International Energy Agency chief warns of need to prevent post-lockdown surge in emissions
The cooling tower of a coal-fired power plant in Datteln, Germany. Photograph: Ina Fassbender/AFP/Getty Images
The world has only six months in which to change the course of the climate crisis and prevent a post-lockdown rebound in greenhouse gas emissions that would overwhelm efforts to stave off climate catastrophe, one of the world’s foremost energy experts has warned.
“This year is the last time we have, if we are not to see a carbon rebound,” said Fatih Birol, executive director of the International Energy Agency.
Governments are planning to spend $9tn (£7.2tn) globally in the next few months on rescuing their economies from the coronavirus crisis, the IEA has calculated. The stimulus packages created this year will determine the shape of the global economy for the next three years, according to Birol, and within that time emissions must start to fall sharply and permanently, or climate targets will be out of reach.
“The next three years will determine the course of the next 30 years and beyond,” Birol told the Guardian. “If we do not [take action] we will surely see a rebound in emissions. If emissions rebound, it is very difficult to see how they will be brought down in future. This is why we are urging governments to have sustainable recovery packages.”
In a report published on Thursday, the IEA – the world’s gold standard for energy analysis – set out the first global blueprint for a green recovery, focusing on reforms to energy generation and consumption. Wind and solar power should be a top focus, the report advised, alongside energy efficiency improvements to buildings and industries, and the modernisation of electricity grids.
Creating jobs must be the priority for countries where millions have been thrown into unemployment by the impacts of the Covid-19 pandemic and ensuing lockdowns. The IEA’s analysis shows that targeting green jobs – such as retrofitting buildings to make them more energy efficient, putting up solar panels and constructing wind farms – is more effective than pouring money into the high-carbon economy.
Sam Fankhauser, executive director of the Grantham Research Institute on climate change at the London School of Economics, who was not involved in the report, said: “Building efficiency ticks all the recovery boxes – shovel-ready, employment intensive, a high economic multiplier, and is absolutely key for zero carbon [as it is] a hard-to-treat sector, and has big social benefits, in the form of lower fuel bills.”
He warned that governments must not try to “preserve existing jobs in formaldehyde” through furlough schemes and other efforts to keep people in employment, but provide retraining and other opportunities for people to “move into the jobs of the future”.
Calls for a green recovery globally have now come from experts, economists, health professionals, educators, climate campaigners and politicians. While some governments are poised to take action – for instance, the EU has pledged to make its European green deal the centrepiece of its recovery – the money spent so far has tended to prop up the high-carbon economy.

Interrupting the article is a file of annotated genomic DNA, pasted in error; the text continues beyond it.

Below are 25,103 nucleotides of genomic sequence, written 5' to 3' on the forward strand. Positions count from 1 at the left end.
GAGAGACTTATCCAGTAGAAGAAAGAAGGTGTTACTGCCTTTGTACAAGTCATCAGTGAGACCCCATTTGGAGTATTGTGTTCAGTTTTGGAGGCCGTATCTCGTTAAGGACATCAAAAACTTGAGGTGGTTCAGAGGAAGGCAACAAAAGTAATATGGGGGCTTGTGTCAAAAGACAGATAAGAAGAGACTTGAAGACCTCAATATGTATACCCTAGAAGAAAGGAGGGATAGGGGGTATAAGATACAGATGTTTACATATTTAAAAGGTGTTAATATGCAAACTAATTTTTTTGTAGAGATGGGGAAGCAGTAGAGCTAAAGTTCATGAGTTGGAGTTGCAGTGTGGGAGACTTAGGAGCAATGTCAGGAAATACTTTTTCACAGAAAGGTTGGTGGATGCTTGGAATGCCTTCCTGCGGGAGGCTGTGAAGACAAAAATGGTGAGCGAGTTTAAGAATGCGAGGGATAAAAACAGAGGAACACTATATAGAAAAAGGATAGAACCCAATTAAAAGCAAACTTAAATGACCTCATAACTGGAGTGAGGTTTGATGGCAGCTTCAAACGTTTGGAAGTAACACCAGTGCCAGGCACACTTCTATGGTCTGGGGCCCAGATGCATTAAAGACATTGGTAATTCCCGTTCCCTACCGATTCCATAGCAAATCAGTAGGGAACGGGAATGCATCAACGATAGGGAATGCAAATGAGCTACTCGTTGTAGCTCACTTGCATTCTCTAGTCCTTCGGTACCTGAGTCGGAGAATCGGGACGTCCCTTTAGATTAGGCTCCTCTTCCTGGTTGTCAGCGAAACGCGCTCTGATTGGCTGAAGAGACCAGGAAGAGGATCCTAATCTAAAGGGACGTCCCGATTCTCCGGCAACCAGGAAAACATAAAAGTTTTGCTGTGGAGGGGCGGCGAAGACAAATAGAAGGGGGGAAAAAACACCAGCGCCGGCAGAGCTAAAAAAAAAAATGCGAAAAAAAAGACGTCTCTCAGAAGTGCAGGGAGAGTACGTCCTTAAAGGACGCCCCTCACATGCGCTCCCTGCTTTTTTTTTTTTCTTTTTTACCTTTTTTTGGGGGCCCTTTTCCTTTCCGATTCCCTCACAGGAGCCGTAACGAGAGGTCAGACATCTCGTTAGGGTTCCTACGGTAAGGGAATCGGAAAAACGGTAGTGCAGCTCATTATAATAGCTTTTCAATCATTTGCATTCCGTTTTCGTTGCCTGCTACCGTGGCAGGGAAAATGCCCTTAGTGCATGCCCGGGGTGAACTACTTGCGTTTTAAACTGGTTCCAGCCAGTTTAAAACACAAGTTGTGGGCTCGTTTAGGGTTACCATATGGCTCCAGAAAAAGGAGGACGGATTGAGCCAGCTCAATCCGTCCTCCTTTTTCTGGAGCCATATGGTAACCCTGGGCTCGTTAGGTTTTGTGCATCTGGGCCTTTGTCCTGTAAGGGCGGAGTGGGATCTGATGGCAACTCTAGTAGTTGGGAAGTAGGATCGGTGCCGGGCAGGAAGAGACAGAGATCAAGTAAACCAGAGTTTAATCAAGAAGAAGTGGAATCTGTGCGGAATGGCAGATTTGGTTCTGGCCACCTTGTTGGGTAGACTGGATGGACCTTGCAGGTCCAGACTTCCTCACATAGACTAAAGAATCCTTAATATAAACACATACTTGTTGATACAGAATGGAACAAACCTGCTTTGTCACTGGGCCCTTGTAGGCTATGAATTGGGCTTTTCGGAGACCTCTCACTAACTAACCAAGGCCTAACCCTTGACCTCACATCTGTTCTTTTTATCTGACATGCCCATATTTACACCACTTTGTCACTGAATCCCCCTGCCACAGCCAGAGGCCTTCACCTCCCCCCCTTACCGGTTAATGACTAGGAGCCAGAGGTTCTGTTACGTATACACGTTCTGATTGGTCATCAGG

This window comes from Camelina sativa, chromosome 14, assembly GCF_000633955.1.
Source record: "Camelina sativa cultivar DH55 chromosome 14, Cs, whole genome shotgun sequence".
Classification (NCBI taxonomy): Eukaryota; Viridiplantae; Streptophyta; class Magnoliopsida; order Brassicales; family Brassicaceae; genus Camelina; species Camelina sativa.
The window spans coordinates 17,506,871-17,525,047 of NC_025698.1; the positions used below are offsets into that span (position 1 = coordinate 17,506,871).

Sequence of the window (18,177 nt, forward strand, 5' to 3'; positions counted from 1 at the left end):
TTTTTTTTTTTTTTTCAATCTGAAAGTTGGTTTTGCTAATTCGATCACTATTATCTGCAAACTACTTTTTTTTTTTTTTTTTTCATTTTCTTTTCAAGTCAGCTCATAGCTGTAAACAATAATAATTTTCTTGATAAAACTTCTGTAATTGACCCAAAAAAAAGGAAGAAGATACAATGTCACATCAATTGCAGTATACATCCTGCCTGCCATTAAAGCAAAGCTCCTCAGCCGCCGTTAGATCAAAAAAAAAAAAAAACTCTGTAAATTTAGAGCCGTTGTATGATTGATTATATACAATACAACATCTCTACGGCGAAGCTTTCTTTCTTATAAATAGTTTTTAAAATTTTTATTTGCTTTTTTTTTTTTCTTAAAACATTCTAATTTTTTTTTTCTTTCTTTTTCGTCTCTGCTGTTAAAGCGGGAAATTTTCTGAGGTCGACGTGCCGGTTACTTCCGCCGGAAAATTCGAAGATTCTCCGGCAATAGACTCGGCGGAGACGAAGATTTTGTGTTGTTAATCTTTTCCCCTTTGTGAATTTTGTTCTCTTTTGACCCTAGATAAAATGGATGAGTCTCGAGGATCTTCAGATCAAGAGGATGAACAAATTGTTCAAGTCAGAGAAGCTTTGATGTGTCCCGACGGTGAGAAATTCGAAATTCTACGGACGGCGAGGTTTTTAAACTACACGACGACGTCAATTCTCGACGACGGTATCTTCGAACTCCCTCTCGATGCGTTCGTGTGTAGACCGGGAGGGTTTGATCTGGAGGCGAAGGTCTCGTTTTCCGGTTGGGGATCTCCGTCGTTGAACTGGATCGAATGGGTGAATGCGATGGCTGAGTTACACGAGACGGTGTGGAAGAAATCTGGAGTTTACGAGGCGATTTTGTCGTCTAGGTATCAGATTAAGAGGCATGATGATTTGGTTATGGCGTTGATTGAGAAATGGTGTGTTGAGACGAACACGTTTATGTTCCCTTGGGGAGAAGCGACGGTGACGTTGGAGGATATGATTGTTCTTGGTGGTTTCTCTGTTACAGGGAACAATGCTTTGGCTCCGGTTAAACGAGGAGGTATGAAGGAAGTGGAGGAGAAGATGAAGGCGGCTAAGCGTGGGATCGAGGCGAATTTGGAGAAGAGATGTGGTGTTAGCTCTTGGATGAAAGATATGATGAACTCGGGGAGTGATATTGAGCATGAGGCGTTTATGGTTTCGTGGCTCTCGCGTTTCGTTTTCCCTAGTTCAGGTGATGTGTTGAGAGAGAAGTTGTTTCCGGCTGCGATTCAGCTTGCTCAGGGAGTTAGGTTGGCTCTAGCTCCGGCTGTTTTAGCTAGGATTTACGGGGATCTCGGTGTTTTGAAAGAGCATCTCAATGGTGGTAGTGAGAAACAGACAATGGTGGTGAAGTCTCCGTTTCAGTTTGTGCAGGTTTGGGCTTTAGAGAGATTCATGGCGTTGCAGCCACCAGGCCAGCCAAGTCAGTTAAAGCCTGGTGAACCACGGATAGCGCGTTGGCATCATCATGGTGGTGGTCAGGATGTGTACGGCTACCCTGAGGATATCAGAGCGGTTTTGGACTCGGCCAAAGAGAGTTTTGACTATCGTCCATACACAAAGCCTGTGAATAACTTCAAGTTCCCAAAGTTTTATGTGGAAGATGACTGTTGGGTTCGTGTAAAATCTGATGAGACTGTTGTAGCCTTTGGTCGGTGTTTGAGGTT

At least $33bn has been directed towards airlines, with few or no green strings attached, according to the campaigning group Transport and Environment. According to analyst company Bloomberg New Energy Finance, more than half a trillion dollars worldwide – $509bn – is to be poured into high-carbon industries, with no conditions to ensure they reduce their carbon output.
Only about $12.3bn of the spending announced by late last month was set to go towards low-carbon industries, and a further $18.5bn into high-carbon industries provided they achieve climate targets.
In the first tranches of spending, governments “had an excuse” for failing to funnel money to carbon-cutting industries, said Birol, because they were reacting to a sudden and unexpected crisis. “The first recovery plans were more aimed at creating firewalls round the economy,” he explained.
But governments were still targeting high-carbon investment, Birol warned. He pointed to IEA research showing that by the end of May the amount invested in coal-fired power plants in Asia had accelerated compared with last year. “There are already signs of a rebound [in emissions],” he said.
Climate campaigners called on ministers to heed the IEA report and set out green recovery plans. Jamie Peters, campaigns director at Friends of the Earth, said: “A post-Covid world must be a fair one. It will only be equitable if the government prioritises health, wellbeing and opportunity for all parts of society. As if the case was not compelling enough in a dangerously heating planet, it is even more urgent post-Covid.”
Putting the IEA’s recommendations into action would boost the economy, added Rosie Rogers, head of green recovery at Greenpeace UK. “Government putting money behind sustainable solutions really is an economic no-brainer. It can see us build a recovery that both tackles the climate emergency and improves people’s lives through cleaner air and lower bills.”
Investors were also keen to put private sector money into a green recovery, alongside government stimulus spending, said Stephanie Pfeifer, chief executive of the Institutional Investor Group on Climate Change, representing funds and asset managers with $26tn in assets. “The IEA has shown [a green recovery] is not only desirable, but economically astute. Investors are fully committed to playing their part in this process.”